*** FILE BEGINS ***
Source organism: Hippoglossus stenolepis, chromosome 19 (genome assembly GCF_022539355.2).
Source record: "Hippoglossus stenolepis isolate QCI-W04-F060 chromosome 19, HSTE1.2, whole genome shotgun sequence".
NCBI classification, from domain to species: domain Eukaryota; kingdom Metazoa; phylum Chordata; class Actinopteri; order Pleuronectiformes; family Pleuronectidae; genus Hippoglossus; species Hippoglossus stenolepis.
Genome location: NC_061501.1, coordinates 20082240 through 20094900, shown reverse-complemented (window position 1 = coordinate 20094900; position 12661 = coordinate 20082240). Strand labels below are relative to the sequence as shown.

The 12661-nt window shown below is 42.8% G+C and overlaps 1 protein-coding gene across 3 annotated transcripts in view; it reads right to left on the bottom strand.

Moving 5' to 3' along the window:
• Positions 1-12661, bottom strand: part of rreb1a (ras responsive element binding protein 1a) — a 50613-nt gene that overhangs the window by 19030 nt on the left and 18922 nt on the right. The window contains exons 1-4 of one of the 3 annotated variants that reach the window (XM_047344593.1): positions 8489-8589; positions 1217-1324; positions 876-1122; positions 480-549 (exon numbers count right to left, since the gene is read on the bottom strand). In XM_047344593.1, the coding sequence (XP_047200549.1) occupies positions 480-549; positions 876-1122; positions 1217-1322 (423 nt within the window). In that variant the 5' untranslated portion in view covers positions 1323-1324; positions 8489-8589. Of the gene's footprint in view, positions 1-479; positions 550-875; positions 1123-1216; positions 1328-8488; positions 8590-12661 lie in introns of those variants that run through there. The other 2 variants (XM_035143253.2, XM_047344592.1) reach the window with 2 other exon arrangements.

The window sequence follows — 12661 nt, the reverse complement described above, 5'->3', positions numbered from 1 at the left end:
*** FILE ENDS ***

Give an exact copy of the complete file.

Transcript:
Source organism: Hippoglossus stenolepis, chromosome 19 (genome assembly GCF_022539355.2).
Source record: "Hippoglossus stenolepis isolate QCI-W04-F060 chromosome 19, HSTE1.2, whole genome shotgun sequence".
NCBI classification, from domain to species: domain Eukaryota; kingdom Metazoa; phylum Chordata; class Actinopteri; order Pleuronectiformes; family Pleuronectidae; genus Hippoglossus; species Hippoglossus stenolepis.
Genome location: NC_061501.1, coordinates 20082240 through 20094900, shown reverse-complemented (window position 1 = coordinate 20094900; position 12661 = coordinate 20082240). Strand labels below are relative to the sequence as shown.

The 12661-nt window shown below is 42.8% G+C and overlaps 1 protein-coding gene across 3 annotated transcripts in view; it reads right to left on the bottom strand.

Moving 5' to 3' along the window:
• Positions 1-12661, bottom strand: part of rreb1a (ras responsive element binding protein 1a) — a 50613-nt gene that overhangs the window by 19030 nt on the left and 18922 nt on the right. The window contains exons 1-4 of one of the 3 annotated variants that reach the window (XM_047344593.1): positions 8489-8589; positions 1217-1324; positions 876-1122; positions 480-549 (exon numbers count right to left, since the gene is read on the bottom strand). In XM_047344593.1, the coding sequence (XP_047200549.1) occupies positions 480-549; positions 876-1122; positions 1217-1322 (423 nt within the window). In that variant the 5' untranslated portion in view covers positions 1323-1324; positions 8489-8589. Of the gene's footprint in view, positions 1-479; positions 550-875; positions 1123-1216; positions 1328-8488; positions 8590-12661 lie in introns of those variants that run through there. The other 2 variants (XM_035143253.2, XM_047344592.1) reach the window with 2 other exon arrangements.

The window sequence follows — 12661 nt, the reverse complement described above, 5'->3', positions numbered from 1 at the left end: